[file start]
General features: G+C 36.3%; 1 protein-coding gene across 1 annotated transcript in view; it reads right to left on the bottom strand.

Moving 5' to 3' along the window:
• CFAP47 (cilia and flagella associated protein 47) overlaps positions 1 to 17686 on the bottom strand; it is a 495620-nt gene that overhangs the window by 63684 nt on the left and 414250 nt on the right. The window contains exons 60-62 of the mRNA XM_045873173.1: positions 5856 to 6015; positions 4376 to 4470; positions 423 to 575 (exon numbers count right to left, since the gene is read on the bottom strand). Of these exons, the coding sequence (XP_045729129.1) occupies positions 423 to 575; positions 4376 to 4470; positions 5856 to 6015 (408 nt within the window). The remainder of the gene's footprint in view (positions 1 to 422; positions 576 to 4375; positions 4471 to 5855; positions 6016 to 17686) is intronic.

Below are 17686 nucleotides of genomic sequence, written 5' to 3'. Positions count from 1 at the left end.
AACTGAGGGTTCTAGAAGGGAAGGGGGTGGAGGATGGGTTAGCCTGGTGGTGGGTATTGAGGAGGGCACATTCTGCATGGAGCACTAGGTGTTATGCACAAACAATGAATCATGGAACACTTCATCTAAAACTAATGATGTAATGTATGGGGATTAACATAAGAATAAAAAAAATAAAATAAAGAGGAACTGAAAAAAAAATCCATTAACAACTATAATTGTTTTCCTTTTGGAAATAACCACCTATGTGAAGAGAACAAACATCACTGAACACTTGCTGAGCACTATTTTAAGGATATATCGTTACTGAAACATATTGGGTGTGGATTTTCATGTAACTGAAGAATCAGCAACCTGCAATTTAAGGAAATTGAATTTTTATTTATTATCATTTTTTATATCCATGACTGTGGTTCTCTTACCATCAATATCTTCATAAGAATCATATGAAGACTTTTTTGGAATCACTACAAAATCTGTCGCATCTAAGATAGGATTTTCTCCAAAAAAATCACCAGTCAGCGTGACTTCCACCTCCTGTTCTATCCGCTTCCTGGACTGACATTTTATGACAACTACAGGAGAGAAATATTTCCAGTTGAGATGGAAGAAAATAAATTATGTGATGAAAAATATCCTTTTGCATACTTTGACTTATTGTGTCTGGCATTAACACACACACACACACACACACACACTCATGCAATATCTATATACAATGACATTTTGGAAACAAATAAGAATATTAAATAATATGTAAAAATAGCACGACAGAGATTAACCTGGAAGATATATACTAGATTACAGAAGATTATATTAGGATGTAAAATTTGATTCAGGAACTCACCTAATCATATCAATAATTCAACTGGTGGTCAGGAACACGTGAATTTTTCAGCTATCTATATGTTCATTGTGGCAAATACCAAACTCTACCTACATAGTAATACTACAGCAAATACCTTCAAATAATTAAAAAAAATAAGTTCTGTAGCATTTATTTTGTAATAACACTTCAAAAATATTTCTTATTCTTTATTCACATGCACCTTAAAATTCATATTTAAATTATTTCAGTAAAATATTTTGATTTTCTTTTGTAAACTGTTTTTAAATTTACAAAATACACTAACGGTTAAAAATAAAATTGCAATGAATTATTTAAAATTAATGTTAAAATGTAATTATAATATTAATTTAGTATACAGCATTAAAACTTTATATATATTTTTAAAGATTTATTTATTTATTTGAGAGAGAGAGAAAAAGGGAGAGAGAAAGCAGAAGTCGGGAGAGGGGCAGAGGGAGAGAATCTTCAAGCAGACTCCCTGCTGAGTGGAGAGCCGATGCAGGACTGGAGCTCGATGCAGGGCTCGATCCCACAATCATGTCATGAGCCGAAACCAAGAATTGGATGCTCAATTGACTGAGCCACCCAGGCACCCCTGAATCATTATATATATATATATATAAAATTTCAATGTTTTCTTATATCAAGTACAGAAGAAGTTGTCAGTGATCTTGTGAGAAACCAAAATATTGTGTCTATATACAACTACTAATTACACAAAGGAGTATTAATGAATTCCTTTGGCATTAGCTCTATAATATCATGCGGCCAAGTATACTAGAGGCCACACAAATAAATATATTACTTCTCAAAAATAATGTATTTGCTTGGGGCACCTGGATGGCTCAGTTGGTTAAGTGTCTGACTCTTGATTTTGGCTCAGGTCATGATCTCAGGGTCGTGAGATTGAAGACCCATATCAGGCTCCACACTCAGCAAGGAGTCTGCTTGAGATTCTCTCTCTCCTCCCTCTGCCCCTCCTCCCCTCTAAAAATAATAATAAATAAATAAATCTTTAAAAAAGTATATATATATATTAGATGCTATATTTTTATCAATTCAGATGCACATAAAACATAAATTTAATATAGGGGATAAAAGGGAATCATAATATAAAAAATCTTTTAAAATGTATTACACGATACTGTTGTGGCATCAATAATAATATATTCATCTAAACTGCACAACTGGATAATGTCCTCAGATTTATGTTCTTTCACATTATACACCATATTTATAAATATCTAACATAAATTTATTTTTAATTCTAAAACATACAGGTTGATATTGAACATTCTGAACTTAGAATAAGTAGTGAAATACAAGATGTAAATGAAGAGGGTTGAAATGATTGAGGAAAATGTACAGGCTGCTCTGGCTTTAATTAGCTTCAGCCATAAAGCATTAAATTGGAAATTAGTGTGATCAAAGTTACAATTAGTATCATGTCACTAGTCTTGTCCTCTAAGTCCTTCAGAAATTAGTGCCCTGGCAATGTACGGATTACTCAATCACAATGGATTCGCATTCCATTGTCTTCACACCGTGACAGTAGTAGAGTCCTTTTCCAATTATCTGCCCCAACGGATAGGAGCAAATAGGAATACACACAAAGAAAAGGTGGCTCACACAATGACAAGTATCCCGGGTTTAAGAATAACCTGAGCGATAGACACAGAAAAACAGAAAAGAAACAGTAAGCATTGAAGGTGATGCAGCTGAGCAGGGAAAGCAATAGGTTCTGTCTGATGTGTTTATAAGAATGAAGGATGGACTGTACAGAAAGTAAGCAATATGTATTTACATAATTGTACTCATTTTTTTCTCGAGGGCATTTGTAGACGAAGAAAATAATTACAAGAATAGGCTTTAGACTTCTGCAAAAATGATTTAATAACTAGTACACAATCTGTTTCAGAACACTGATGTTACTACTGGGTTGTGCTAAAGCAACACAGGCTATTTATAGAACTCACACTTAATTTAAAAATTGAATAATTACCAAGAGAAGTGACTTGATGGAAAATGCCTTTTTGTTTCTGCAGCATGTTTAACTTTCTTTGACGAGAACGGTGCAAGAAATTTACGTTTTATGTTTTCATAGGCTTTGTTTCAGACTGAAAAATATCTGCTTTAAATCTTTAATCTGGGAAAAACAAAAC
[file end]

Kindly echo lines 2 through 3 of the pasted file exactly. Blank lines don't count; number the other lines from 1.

Moving 5' to 3' along the window:
• CFAP47 (cilia and flagella associated protein 47) overlaps positions 1 to 17686 on the bottom strand; it is a 495620-nt gene that overhangs the window by 63684 nt on the left and 414250 nt on the right. The window contains exons 60-62 of the mRNA XM_045873173.1: positions 5856 to 6015; positions 4376 to 4470; positions 423 to 575 (exon numbers count right to left, since the gene is read on the bottom strand). Of these exons, the coding sequence (XP_045729129.1) occupies positions 423 to 575; positions 4376 to 4470; positions 5856 to 6015 (408 nt within the window). The remainder of the gene's footprint in view (positions 1 to 422; positions 576 to 4375; positions 4471 to 5855; positions 6016 to 17686) is intronic.